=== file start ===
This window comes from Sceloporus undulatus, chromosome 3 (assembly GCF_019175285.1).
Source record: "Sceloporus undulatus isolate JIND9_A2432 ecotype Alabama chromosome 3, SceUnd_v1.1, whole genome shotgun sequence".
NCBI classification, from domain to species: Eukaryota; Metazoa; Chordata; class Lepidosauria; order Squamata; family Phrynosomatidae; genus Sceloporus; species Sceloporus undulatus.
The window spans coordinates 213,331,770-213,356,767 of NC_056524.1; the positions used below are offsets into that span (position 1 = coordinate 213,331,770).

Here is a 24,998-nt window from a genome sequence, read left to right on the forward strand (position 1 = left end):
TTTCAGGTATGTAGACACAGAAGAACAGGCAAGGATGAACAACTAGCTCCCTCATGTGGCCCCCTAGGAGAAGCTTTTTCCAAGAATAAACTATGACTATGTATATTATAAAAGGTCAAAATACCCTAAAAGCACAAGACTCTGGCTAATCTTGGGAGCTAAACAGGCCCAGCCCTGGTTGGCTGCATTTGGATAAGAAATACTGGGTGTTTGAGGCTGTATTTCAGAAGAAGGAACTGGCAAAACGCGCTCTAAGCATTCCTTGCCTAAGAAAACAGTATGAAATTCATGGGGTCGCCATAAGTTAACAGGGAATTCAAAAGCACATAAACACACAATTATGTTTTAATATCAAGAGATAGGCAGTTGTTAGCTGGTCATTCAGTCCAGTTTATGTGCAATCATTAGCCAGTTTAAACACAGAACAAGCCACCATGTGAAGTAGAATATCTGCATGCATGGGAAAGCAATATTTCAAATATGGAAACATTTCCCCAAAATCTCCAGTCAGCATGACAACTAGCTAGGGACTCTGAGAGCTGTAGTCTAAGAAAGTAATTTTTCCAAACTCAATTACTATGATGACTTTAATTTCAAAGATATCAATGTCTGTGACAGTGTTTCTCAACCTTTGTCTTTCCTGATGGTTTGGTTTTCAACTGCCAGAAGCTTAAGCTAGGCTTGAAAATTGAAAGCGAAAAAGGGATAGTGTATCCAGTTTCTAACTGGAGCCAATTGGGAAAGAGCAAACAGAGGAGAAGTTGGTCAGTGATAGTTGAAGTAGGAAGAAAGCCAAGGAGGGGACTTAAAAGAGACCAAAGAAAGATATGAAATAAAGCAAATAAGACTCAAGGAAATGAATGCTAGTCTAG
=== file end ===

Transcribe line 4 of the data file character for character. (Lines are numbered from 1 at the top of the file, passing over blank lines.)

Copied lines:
The window spans coordinates 213,331,770-213,356,767 of NC_056524.1; the positions used below are offsets into that span (position 1 = coordinate 213,331,770).